White Cube is to present new work by Georg Baselitz at Mason’s Yard. A painter, sculptor, printmaker and draughtsman, Baselitz is one of Germany’s most celebrated living artists, with a distinguished career spanning over sixty years.
Darkness Goldness consists of new paintings featuring mysterious, ghostly hands rendered in gold, along with related drawings and gilded bronze reliefs, the artist’s first sculptural works in almost a decade.
Baselitz began exploring the connotations of hands early in his career when, in 1964-65, he painted Die Hand – Die Hand Gottes and Die Hand – Das brennende Haus. Forming part of the artist’s response to post-war Germany, both images depict an outstretched hand holding a small house, one burning, the other encircled by birds.
In this exhibition, ink-on-paper works trace intricate folds of skin and expressive finger gestures, while works on canvas show relaxed, limp hands in gold set against a dark ground, with the finished effect residing somewhere between abstraction and figuration.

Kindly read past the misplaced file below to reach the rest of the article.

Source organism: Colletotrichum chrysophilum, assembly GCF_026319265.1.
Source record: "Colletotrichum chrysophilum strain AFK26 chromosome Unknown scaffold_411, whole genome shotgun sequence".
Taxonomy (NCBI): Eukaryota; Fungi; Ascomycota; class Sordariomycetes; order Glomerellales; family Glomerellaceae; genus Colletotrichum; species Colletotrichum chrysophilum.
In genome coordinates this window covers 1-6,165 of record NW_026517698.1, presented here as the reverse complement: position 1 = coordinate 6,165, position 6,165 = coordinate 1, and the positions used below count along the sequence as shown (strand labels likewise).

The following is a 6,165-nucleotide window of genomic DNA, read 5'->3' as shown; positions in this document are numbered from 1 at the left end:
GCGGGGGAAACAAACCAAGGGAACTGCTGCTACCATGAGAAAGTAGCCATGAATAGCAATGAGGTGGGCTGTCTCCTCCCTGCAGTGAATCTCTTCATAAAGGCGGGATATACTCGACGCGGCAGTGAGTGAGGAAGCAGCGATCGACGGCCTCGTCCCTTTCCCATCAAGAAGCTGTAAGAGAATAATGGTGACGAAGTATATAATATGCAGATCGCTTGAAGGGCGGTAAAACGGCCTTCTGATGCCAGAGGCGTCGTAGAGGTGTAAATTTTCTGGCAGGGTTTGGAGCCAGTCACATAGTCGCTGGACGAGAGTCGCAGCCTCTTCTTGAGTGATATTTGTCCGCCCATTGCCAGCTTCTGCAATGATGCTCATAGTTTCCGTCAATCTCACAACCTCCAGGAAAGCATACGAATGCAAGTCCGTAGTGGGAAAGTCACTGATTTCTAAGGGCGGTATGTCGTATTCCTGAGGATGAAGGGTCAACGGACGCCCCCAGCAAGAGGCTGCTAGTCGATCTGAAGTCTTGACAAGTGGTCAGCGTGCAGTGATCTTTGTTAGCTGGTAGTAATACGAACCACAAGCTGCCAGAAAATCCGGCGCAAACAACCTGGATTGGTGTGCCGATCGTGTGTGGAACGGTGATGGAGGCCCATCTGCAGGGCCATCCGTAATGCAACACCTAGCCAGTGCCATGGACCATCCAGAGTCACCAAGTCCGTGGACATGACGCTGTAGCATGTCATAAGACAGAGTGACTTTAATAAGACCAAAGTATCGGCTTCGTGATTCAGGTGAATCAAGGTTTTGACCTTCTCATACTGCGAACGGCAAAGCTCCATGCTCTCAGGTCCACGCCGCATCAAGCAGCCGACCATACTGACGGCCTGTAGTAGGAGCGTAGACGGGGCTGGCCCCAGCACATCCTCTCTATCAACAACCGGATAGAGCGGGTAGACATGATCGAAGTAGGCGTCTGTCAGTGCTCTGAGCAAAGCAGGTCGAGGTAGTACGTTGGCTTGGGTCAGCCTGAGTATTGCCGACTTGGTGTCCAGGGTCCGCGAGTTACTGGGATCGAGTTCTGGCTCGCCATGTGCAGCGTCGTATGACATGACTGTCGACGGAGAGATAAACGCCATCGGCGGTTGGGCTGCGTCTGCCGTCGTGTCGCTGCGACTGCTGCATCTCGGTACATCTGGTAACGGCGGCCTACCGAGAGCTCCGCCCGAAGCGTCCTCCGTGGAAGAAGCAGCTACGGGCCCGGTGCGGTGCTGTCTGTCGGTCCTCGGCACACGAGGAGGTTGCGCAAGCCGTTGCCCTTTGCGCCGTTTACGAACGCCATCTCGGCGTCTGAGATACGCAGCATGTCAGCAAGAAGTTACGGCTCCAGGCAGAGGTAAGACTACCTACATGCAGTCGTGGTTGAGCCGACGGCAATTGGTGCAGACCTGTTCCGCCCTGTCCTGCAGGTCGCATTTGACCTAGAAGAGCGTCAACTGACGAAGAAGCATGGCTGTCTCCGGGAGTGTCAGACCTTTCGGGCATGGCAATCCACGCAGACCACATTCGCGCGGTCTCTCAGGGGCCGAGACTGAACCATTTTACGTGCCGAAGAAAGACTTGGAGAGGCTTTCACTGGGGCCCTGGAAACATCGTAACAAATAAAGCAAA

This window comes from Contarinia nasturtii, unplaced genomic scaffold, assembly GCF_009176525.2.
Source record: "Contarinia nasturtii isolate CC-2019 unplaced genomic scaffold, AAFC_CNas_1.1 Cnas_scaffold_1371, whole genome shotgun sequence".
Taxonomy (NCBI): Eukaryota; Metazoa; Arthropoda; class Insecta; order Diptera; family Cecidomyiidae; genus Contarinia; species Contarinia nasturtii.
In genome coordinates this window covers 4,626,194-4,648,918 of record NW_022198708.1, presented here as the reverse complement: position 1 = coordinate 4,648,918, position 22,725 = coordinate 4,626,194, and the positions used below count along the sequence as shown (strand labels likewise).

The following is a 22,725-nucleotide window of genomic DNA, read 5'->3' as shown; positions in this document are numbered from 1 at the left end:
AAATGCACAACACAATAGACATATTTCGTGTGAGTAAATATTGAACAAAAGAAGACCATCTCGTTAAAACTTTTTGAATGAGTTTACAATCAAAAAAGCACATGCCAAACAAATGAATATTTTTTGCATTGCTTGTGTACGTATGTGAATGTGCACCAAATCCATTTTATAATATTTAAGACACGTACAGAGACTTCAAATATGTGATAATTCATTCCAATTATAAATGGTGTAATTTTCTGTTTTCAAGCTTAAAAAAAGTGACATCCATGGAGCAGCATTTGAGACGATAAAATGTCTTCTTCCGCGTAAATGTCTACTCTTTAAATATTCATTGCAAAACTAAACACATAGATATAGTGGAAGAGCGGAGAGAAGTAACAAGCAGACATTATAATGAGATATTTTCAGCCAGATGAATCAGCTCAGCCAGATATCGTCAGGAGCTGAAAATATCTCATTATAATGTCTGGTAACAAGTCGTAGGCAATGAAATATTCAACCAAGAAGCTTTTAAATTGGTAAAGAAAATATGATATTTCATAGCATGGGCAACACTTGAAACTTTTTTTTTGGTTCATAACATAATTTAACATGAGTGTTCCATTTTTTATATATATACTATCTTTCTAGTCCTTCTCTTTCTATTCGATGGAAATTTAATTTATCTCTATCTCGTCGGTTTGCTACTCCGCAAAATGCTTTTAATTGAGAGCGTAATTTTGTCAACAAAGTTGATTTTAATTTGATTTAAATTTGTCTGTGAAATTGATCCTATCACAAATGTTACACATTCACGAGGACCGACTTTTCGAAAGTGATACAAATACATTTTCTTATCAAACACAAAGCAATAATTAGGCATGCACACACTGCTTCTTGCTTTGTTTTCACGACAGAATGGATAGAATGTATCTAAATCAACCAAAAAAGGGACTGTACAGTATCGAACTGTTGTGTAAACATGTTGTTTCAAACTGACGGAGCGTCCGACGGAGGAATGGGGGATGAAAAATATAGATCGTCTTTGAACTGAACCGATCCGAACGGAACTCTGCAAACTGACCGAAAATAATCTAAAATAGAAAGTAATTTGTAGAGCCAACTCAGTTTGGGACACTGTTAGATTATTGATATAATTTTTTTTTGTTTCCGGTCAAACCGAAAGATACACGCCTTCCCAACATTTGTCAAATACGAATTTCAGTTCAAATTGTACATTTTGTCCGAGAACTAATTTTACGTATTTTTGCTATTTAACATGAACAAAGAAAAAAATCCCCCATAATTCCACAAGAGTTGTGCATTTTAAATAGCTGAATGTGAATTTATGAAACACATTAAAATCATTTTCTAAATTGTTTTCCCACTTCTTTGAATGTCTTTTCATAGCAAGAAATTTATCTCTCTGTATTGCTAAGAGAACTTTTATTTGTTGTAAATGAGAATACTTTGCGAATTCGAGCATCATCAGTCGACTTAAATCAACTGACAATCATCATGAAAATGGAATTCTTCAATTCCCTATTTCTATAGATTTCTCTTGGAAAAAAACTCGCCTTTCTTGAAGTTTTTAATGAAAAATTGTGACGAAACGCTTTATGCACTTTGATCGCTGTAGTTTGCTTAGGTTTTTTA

The paintings are made through a monotype printing process in which the artist transfers images from one canvas to another using a push broom, with the application of gold paint evoking a twofold effect: it works against conventional illusionism and imbues the painting with a sense of otherworldliness. ‘I wanted an apparition’, Baselitz has said, ‘something that appears out of the depth’.
Georg Baselitz Darkness Goldness White Cube Mason’s Yard 4th September – 14th November 2020
About the Artist
Born Hans-Georg Kern in 1938, Georg Baselitz grew up in Saxony, an area that later became East Germany. Whilst studying painting at the Academy of Art in East Berlin (1956) he was sent down after one year for ‘political immaturity’. He then applied at the Academy in West Berlin and moved there in 1957, completing his studies in 1962. During this period he adopted the surname Baselitz, reflecting his place of birth Deutschbaselitz. Georg Baselitz lives and works at lake Ammersee, Germany, near Salzburg, Austria, in Basel, Switzerland, and in Imperia, Italy.